North Korean leader Kim Jong-un has denounced his country's response to the coronavirus pandemic and ordered the army to help distribute medicine.
State media said 50 people had died since it first reported an outbreak of Covid-19 last week, and that more than one million have been sickened by what Pyongyang is referring to as "fever".
Mr Kim has ordered nationwide lockdowns to try to slow the spread of disease through the unvaccinated population.
In a sign of how serious the situation may be, he "strongly criticised" healthcare officials for what he called a botched response to epidemic prevention, specifically a failure to keep pharmacies open 'round-the-clock to distribute medicine.
Mr Kim ordered the army to get to work "on immediately stabilising the supply of medicines in Pyongyang", the capital, where Omicron was detected last week.
The country's leader has put himself front and centre of North Korea's disease response, overseeing near-daily emergency Politburo meetings on the outbreak, which he has said is causing "great upheaval."
KCNA quoted Mr Kim as saying the failure to distribute medicine properly was "because officials of the Cabinet and public health sector in charge of the supply have not rolled up their sleeves, not properly recognising the present crisis."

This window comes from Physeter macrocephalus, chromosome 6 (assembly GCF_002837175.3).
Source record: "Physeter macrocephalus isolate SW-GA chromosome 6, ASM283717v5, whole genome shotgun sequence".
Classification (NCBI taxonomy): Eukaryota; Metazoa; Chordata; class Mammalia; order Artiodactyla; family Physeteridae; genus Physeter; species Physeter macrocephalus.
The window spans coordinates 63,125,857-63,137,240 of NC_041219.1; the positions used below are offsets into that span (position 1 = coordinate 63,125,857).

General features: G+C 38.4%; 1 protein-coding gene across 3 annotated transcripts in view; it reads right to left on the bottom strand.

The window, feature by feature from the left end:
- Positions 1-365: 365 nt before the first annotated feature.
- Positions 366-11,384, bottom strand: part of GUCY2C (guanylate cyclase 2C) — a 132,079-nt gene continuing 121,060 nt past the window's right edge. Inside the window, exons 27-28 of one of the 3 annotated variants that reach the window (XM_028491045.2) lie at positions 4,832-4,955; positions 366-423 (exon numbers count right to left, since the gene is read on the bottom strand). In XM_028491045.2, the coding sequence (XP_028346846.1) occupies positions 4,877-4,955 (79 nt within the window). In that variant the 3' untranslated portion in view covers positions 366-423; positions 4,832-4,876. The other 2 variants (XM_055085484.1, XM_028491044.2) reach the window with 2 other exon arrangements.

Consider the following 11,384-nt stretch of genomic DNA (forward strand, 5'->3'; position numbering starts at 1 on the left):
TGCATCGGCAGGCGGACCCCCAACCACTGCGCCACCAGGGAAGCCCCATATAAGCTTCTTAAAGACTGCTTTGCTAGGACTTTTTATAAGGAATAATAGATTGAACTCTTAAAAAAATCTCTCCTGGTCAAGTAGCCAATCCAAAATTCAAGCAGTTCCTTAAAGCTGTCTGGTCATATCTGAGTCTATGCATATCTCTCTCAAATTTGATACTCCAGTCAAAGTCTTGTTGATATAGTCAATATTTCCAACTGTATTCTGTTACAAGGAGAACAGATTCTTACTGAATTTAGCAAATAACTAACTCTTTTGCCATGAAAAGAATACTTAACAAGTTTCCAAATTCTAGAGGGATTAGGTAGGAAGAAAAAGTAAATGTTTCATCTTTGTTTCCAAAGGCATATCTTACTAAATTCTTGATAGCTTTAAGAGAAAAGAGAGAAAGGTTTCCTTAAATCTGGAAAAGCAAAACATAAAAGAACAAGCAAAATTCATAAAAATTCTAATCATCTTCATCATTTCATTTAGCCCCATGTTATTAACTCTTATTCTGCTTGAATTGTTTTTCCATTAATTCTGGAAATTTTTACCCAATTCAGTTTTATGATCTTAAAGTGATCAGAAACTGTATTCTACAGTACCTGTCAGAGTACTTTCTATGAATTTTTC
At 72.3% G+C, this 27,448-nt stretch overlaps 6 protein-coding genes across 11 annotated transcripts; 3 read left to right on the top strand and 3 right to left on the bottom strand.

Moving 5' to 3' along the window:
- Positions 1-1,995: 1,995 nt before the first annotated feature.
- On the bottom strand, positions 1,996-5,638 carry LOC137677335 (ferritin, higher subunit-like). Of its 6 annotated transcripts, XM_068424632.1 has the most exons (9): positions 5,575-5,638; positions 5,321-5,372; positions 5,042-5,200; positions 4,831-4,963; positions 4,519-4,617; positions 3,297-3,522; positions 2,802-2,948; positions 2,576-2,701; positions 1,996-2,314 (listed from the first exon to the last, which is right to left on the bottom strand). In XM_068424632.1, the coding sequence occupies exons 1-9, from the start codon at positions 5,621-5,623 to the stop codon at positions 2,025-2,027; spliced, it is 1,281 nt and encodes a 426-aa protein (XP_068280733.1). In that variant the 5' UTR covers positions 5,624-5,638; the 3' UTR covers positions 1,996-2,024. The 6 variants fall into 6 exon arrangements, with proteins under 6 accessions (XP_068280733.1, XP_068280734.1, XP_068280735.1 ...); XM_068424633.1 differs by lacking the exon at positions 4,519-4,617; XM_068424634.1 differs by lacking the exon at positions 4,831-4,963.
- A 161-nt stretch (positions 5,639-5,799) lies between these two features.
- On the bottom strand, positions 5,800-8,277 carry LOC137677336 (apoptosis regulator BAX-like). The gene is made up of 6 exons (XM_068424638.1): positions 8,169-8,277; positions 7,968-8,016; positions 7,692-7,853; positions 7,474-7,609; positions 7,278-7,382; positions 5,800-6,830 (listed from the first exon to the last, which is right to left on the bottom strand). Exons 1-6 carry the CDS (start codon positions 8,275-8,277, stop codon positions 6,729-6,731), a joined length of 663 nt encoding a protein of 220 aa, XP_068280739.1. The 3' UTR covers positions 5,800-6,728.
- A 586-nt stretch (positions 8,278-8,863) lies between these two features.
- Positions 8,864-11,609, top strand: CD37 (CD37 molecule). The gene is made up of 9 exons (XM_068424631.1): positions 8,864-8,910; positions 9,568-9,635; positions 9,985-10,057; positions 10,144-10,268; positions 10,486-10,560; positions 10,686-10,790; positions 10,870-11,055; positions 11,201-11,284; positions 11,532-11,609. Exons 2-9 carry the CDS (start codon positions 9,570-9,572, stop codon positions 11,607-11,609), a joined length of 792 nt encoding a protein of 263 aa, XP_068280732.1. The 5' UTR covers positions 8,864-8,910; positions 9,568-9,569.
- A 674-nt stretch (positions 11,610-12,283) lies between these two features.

Mr Kim, who visited pharmacies to inspect first hand, "strongly criticised the Cabinet and public health sector for their irresponsible work attitude," KCNA said.
He also criticised lapses in official legal oversight, flagging "several negative phenomena in the nationwide handling and sale of medicines."
Experts say North Korea has one of the world's worst healthcare systems, with poorly-equipped hospitals, few intensive care units, and no Covid treatment drugs or mass testing ability.
Cheong Seong-jang, a researcher at the Sejong Institute told the AFP news agency: "While visiting a pharmacy, Kim Jong-un saw with his eyes the shortage of medicines in North Korea.
"He may have guessed but the situation may have been more serious than he had expected."
KCNA said that as of 15 May a total of 50 people had died, with 1,213,550 cases of "fever" and over half a million currently receiving medical treatment.
North Korea had maintained a rigid coronavirus blockade since the pandemic began, but with massive Omicron outbreaks in neighbouring countries, experts said it was inevitable Covid would sneak in.
It has previously turned down offers of Covid vaccines from China and the World Health Organisation's Covax scheme, but both Beijing and South Korea have issued fresh offers of aid since the outbreak was announced.